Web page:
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Detecting encroachment within wetlands using UAV techniques: the case of Sakumo Ramsar Site, Ghana.

Afua Agbeti, Joy; Mantey, Saviour; Zaman, Quazi Mahtab


Joy Afua Agbeti

Saviour Mantey


Wetlands have provided many benefits to mankind all over the world. Wetlands are a rich source of food and water security hence a crucial source of subsistence for communities. Apart from serving humanity, wetlands provide unique habitats for various types of fauna and flora. Consequently, wetlands have gained importance worldwide for conservation purposes and are designated as Ramsar Sites. However, urbanisation and subsequent population explosion has left some of our urban wetlands in deplorable and degraded conditions. The Sakumo Wetland and its catchment is one of such areas which has not been spared. This paper sought to access the level of encroachment within the Sakumo Ramsar Site, in the Accra and Tema Metropolis (Ghana) by using Unmanned Aerial Vehicle (UAV). A descriptive research design strategy was adopted supported by a mixed method approach. UAV survey was conducted to obtain orthophotos from a carefully and systematically planned aerial survey of the Ramsar Site. The UAV survey was supplemented with qualitative field data obtained from participants who live in the Sakumo community, which is the catchment of the Sakumo Wetlands. The study revealed a loss of substantial area of the wetland to encroachment. The settlement areas have compromised the natural flood control potential of the wetland as well as portions of the 100 m buffer zone have been encroached upon. The effect is the loss of about 38.3% of the wetland to encroachment. The encroachment has also resulted in loss of livelihood for fishermen and farmers within the community creating a rippling effect on sustenance of families. This paper recommends the collaboration of stakeholders and relevant city authorities to restore the degraded wetlands and adopt strategies to secure the buffer zone around the lagoon. The custodians of the Sakumo lagoon, that is the Chiefs and Traditional Priest or 'Wulomo', should be actively engaged in sustainable Community Education, Participation and Awareness (CEPA) to ensure that, the Sakumo lagoon which is believed to be a goddess with a strong religious and cultural presence in the community, continues to enjoy the historical, traditional authority she is accorded within the community while yielding benefits to the inhabitants both far and near.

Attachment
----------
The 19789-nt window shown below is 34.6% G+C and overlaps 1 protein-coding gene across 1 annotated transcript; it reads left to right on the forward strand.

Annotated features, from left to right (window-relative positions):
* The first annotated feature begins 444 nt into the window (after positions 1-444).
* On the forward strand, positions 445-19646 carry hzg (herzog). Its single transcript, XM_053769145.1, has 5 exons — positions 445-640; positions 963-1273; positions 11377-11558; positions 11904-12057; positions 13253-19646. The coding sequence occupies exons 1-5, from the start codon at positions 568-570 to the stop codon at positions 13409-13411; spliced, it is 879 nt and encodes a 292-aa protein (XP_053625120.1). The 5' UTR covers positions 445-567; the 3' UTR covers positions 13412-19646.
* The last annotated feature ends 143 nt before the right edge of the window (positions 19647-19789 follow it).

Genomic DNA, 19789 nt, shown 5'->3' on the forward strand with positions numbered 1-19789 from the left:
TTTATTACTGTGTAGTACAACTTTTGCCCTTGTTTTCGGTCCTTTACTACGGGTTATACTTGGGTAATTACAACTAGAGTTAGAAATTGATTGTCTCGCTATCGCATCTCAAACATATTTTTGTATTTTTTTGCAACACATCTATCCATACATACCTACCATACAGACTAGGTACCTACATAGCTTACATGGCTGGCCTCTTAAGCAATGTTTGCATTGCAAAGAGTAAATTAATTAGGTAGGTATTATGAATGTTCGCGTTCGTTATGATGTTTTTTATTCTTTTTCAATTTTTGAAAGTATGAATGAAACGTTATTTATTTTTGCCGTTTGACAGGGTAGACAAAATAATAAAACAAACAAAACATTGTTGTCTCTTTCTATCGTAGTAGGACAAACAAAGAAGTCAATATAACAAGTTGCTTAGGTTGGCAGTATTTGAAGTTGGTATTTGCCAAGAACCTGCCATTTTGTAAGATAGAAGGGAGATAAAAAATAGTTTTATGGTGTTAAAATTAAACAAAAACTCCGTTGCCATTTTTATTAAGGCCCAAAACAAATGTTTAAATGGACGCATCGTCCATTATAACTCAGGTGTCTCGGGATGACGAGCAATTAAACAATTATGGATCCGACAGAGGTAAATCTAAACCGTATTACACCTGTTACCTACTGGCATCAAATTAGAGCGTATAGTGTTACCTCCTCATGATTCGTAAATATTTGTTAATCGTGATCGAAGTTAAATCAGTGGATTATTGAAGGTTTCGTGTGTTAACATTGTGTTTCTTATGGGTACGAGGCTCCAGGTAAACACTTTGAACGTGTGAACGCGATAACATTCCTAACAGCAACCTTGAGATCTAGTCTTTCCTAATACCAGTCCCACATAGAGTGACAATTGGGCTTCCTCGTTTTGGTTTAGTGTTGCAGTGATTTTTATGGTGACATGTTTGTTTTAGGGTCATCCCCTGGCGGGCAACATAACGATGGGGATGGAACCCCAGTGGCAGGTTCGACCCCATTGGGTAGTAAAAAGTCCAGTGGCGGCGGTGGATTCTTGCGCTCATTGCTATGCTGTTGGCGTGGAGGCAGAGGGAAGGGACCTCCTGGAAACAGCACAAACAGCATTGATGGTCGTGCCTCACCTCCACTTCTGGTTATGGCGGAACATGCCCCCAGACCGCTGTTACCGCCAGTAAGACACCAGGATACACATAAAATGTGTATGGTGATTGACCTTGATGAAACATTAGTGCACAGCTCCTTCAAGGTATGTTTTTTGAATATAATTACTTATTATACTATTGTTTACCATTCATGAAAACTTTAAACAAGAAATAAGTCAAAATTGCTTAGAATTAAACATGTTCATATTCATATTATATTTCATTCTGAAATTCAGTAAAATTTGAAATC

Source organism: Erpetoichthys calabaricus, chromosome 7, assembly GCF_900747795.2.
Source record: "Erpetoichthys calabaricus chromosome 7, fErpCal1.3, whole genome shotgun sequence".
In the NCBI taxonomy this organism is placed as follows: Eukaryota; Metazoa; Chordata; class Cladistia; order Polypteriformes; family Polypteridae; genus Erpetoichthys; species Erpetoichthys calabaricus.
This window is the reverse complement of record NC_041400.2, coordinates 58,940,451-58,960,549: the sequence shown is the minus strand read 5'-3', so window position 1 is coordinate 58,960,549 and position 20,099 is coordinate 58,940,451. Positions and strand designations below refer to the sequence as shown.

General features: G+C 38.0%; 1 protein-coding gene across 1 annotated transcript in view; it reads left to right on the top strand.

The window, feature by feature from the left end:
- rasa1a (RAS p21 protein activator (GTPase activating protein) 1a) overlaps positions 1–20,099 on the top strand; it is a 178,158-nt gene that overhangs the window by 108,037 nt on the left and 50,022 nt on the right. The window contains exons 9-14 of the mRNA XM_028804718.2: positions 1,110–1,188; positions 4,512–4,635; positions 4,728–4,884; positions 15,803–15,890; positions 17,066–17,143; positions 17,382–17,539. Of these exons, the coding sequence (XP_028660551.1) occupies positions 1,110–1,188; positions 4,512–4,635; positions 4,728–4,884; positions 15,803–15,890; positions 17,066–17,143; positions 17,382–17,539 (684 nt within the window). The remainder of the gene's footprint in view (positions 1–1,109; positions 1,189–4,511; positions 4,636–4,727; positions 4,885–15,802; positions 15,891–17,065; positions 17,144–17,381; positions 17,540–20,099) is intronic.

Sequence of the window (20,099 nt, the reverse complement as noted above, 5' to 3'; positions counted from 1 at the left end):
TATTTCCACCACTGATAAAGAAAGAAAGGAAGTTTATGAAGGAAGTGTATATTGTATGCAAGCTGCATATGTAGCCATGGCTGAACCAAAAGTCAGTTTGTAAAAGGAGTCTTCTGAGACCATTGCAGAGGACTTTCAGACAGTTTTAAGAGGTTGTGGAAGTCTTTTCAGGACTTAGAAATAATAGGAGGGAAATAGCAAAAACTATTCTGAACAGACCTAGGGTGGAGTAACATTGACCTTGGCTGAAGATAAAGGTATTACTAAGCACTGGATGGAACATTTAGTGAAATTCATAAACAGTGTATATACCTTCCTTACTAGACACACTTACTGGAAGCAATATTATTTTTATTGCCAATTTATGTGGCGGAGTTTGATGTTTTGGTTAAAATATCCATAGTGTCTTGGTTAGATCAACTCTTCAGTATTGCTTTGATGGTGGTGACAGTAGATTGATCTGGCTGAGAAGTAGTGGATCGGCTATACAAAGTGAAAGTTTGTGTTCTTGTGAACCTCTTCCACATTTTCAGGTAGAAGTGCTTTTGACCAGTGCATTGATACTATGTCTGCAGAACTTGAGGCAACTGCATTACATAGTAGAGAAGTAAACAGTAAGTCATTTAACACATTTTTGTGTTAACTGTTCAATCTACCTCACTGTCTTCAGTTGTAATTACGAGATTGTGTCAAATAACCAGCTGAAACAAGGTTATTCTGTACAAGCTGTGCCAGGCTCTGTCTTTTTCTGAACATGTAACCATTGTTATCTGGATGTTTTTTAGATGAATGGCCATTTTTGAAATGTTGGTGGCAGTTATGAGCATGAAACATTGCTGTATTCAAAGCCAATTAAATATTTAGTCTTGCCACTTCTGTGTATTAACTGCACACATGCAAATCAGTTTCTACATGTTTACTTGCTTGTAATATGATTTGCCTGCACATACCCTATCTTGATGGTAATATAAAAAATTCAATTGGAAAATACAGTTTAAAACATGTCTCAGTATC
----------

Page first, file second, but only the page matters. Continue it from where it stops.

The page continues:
AGBETI, J.A., MANTEY, S. and ZAMAN, Q.Z. 2022. Detecting encroachment within wetlands using UAV techniques: the case of Sakumo Ramsar Site, Ghana. Journal of environment and earth science [online], 12(2), pages 23-31. Available from:

Journal Article Type Article
Acceptance Date Feb 28, 2022
Online Publication Date Feb 28, 2022
Publication Date Feb 28, 2022
Deposit Date Mar 7, 2022
Publicly Available Date Mar 7, 2022
Journal Journal of Environment and Earth Science
Print ISSN 2224-3216
Publisher International Institute for Science, Technology and Education (IISTE)
Peer Reviewed Peer Reviewed
Volume 12
Issue 2
Pages 23-31
Keywords Anthropogenic activities; Encroachment; Sakumo Ramsar Site; UAV survey; Wulomo
Public URL


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